Poland has said it will pull its troops out of Iraq when the UN mandate for the stabilisation mission expires at the end of this year.
Poland commands a multinational force of about 4,700
Poland has 1,700 soldiers in Iraq, and leads a multinational security force south of Baghdad.
Polish Defence Minister Jerzy Szmajdzinski said the troops' mission would end "at the time of the expiry of the Security Council's mandate".
Several other US allies have also set dates for their troops to pull out.
Europeans pull out
Italy, with just over 3,000 troops in Iraq, has said it wants to pull its contingent out as soon as possible.
The Netherlands (about 800 troops) and Ukraine (1,600 troops) have begun phased withdrawals of their contingents.
The last Ukrainian troops are due to leave by mid-October.
Bulgaria (about 500 troops) also wants to pull its troops out this year.
Poland's left-leaning government is trailing in the opinion polls, with parliamentary elections due by October, and the Iraq mission is unpopular, correspondents say.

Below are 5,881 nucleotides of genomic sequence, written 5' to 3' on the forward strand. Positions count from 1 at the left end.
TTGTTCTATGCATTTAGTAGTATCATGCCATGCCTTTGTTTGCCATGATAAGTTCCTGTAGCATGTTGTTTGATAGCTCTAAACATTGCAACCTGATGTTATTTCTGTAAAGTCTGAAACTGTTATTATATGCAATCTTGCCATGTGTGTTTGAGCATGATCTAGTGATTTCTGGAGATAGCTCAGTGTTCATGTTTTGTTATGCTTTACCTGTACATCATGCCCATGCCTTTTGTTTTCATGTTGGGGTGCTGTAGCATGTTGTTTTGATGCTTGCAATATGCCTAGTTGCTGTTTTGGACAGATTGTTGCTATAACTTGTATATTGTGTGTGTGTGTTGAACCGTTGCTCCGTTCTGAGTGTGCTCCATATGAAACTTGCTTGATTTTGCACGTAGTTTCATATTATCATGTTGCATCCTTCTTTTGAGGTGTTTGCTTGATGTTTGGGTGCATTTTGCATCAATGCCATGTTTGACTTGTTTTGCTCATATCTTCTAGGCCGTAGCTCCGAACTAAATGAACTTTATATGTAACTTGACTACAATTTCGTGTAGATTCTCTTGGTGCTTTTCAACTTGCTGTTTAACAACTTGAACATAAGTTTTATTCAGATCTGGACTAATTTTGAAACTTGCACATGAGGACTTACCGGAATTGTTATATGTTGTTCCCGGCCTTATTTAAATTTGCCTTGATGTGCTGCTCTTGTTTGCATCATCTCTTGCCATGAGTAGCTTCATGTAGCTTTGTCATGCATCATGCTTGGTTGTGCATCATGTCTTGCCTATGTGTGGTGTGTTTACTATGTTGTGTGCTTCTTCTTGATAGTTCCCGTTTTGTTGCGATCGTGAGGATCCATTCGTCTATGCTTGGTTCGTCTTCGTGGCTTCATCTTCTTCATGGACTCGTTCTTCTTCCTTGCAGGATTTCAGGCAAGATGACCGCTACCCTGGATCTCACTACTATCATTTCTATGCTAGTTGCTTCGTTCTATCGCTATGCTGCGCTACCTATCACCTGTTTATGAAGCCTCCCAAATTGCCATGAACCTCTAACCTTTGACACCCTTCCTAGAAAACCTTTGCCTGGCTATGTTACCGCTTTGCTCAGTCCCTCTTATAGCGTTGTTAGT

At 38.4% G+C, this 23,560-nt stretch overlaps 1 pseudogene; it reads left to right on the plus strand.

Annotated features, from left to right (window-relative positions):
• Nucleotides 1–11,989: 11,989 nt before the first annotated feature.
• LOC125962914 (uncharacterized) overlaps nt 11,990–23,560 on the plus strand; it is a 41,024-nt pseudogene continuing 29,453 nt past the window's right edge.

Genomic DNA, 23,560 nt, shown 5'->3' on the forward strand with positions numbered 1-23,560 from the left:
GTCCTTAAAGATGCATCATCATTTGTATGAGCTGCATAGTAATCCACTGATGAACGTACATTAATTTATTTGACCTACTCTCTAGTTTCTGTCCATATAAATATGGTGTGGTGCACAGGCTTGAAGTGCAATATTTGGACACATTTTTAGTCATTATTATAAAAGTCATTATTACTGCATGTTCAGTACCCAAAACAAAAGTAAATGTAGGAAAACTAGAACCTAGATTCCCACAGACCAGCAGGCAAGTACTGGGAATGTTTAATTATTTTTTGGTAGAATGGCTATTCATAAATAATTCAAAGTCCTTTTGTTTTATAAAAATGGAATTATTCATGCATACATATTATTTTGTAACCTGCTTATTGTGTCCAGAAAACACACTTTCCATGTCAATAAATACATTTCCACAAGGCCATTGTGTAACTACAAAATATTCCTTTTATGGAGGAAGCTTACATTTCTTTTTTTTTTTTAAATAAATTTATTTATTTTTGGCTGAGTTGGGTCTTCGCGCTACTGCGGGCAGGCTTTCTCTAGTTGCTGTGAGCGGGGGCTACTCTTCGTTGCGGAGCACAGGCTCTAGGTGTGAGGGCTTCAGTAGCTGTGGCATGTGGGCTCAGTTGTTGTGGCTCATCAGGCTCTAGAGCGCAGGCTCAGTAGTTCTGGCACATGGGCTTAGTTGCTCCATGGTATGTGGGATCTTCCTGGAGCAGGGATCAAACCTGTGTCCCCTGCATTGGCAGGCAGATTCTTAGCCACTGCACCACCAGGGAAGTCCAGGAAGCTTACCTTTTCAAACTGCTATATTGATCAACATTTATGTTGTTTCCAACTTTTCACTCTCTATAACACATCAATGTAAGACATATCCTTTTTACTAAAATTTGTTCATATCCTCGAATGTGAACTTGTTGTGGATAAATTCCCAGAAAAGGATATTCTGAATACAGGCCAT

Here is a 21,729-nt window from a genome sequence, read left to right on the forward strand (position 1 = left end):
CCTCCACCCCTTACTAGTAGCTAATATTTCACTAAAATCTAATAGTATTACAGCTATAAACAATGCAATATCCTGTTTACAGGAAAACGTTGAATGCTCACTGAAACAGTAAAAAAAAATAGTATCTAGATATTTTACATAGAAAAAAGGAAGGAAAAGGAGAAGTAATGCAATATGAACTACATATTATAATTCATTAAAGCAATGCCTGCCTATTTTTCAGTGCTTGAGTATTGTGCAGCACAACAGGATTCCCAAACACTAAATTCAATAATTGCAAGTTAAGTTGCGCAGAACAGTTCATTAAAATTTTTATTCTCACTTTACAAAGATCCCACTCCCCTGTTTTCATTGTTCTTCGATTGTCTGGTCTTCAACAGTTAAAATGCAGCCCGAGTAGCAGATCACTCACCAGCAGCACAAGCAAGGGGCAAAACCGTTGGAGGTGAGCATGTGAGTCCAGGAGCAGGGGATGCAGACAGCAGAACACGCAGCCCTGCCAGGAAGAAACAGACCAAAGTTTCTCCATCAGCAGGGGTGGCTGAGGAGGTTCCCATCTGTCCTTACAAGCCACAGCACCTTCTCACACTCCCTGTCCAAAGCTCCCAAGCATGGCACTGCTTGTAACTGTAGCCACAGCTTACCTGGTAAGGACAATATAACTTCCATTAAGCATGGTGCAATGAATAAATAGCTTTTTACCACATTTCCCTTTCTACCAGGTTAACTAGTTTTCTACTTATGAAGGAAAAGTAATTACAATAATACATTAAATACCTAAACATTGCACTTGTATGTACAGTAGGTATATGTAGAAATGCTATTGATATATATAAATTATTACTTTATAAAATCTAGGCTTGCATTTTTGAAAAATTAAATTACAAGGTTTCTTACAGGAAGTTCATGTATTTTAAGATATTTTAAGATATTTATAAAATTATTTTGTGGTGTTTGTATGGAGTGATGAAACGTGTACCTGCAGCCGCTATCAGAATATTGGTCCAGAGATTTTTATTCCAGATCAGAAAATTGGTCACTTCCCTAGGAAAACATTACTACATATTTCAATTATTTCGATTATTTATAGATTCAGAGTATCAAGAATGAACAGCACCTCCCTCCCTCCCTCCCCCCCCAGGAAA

Mr Szmajdzinski said Prime Minister Marek Belka's government would "surely not make any new military commitments" on Iraq. "We are carrying out an exit strategy."
He said it would take "a few weeks" for all the troops and equipment to return to Poland after the mandate expired.
The pull-out decision was based on financial considerations as well as an assessment of the security situation, Mr Szmajdzinski added.
Last month Poland's President Aleksander Kwasniewski said Polish troops were likely to be withdrawn from Iraq by the end of the year.
"We are confident that 2005 will be a decisive year, and will allow either a withdrawal or a significant reduction of the Polish presence," he said.